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    Yes. My only exception is a modded DRRI that I hated at first and then grew to love profoundly.

    Other than that, I have always known within minutes if not seconds.
     
  10. DGTCrazy

    DGTCrazy Mod Squad Staff Member

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    If you like Mesa Amps......you have to deal with the curse to get to the promised land....LOL
     
  11. LSchefman

    LSchefman Member

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    >>you have to deal with the curse to get to the promised land<<

    Sort of like dating an ugly woman who's great in bed...

    Hey, I liked Mesa amps the first time I played them!

    And I've never dated an ugly woman!
     
  12. paulscape

    paulscape Member

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    False - your perception is clouded when you first buy gear. There are no absolutes.
     
  13. Seegs

    Seegs Member

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    IME this is true about everything that is gear...

    fine tuning comes later but you can't polish a turd...

    Chow,
    Seegs
     
  14. shg

    shg Senior Member

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    I really liked my 93 Rev G Dual Recto when I bought it. But it wasn't until I played it on stage at a decent volume that I fell in love.
     
  15. riffmeister

    riffmeister Member

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    If the speaker is broken in when you first play it, I tend to agree.

    And, amps can sound quite different in different rooms and alone or with the band. So it depends.....
     
  16. DICKIE C

    DICKIE C Member

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    For me it's mostly true, there would be a few exceptions I think. I find that my experience level has changed the way I look at amps. Not my playing exp. but my experience in knowledge of amps and how they work. I now know more about what I want in an amp, and it's either there or not there as soon as I plug in.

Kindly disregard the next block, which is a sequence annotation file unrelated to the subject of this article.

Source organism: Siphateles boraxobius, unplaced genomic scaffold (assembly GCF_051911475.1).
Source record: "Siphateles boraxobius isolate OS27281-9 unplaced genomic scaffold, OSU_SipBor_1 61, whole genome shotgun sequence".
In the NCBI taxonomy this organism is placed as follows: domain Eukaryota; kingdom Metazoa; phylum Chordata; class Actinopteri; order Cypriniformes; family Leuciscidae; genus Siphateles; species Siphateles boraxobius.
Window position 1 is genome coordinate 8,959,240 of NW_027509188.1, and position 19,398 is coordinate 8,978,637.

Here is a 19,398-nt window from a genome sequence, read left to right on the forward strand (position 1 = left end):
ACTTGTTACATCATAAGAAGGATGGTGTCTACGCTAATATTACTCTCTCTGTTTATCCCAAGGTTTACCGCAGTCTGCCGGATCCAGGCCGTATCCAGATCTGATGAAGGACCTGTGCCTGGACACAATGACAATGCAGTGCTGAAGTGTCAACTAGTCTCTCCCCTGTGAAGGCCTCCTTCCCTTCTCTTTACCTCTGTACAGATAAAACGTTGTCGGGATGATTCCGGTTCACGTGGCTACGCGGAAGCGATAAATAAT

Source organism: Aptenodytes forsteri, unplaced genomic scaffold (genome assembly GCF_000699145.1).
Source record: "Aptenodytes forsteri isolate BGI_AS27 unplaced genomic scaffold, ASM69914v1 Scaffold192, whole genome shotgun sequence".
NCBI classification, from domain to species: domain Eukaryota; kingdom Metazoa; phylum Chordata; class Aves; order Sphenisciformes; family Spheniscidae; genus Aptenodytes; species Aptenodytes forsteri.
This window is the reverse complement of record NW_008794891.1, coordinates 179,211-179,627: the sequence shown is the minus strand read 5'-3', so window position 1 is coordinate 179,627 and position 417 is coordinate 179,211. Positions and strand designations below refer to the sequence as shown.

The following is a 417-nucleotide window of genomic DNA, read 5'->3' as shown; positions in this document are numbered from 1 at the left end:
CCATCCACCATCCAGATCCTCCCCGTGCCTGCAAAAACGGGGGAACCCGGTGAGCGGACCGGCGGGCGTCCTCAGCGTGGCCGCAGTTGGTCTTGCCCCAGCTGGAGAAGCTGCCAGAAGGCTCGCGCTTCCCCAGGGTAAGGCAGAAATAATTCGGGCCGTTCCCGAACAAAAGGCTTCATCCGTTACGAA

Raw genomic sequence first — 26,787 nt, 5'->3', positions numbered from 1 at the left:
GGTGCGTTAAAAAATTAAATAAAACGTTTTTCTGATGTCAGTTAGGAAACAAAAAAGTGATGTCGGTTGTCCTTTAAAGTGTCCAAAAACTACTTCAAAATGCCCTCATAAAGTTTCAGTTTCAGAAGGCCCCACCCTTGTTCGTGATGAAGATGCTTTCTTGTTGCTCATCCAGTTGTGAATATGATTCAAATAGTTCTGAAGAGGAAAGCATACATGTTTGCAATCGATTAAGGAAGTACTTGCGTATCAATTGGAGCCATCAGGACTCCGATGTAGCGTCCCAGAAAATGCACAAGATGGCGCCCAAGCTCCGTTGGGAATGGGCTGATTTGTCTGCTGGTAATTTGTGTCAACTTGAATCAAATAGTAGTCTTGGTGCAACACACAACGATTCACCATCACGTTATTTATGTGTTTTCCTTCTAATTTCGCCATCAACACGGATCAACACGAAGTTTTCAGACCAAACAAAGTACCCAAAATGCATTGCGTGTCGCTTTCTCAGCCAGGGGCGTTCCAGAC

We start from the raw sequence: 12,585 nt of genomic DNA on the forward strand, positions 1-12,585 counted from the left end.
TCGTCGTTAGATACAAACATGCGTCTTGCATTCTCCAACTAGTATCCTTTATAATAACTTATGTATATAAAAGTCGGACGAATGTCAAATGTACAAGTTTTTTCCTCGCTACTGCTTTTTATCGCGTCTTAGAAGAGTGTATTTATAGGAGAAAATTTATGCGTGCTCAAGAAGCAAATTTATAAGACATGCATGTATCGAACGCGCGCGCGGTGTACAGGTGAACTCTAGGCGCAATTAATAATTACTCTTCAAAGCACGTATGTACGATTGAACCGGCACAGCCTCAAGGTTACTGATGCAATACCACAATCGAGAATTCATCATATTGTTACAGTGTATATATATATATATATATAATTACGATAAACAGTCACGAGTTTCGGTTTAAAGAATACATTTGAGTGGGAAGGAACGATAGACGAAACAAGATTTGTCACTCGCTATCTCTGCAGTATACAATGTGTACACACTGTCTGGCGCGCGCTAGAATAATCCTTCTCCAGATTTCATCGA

17. Lou Brush

    Lou Brush Member

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    Absolutely true. IMHO, the voicing of the amp should be immediately apparent. I think a lot has to do with years of experience. If I can't plug straight into an amp, fiddle with a knobs a bit, and get a decent tone... it's over. No amount of tweaking, tubes, speakers, etc. is gonna change my mind if the amp isn't voiced to my liking.

    Yes, there are a few exceptions. For instance, a tweed amp played through a vintage 30 speaker probably isn't going to sound great no matter what. I'm assuming the manufacturer has done their homework with a properly matched speaker.
     
  18. teleamp

    teleamp Senior Member

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    If I dont like an amp when I try it, I dont buy it.
     
  19. MSLBend

    MSLBend Senior Member

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    Probably depends on how much you don't like it. If you hate it, it's better to get rid of it. If you don't like it just a little, then there's hope. Since I don't have any electronics ability beyond swapping tubes (which can get VERY expensive) I much prefer to start with an amp that I basically like since there are so many great choices. It's not that hard to find an amp that out of the get go you like, so why bother with an amp you don't like at all? Sell it and find a better fit.
     
  20. jaycee

    jaycee Member

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    Another good point. It might sound great alone but sound like ass in the mix.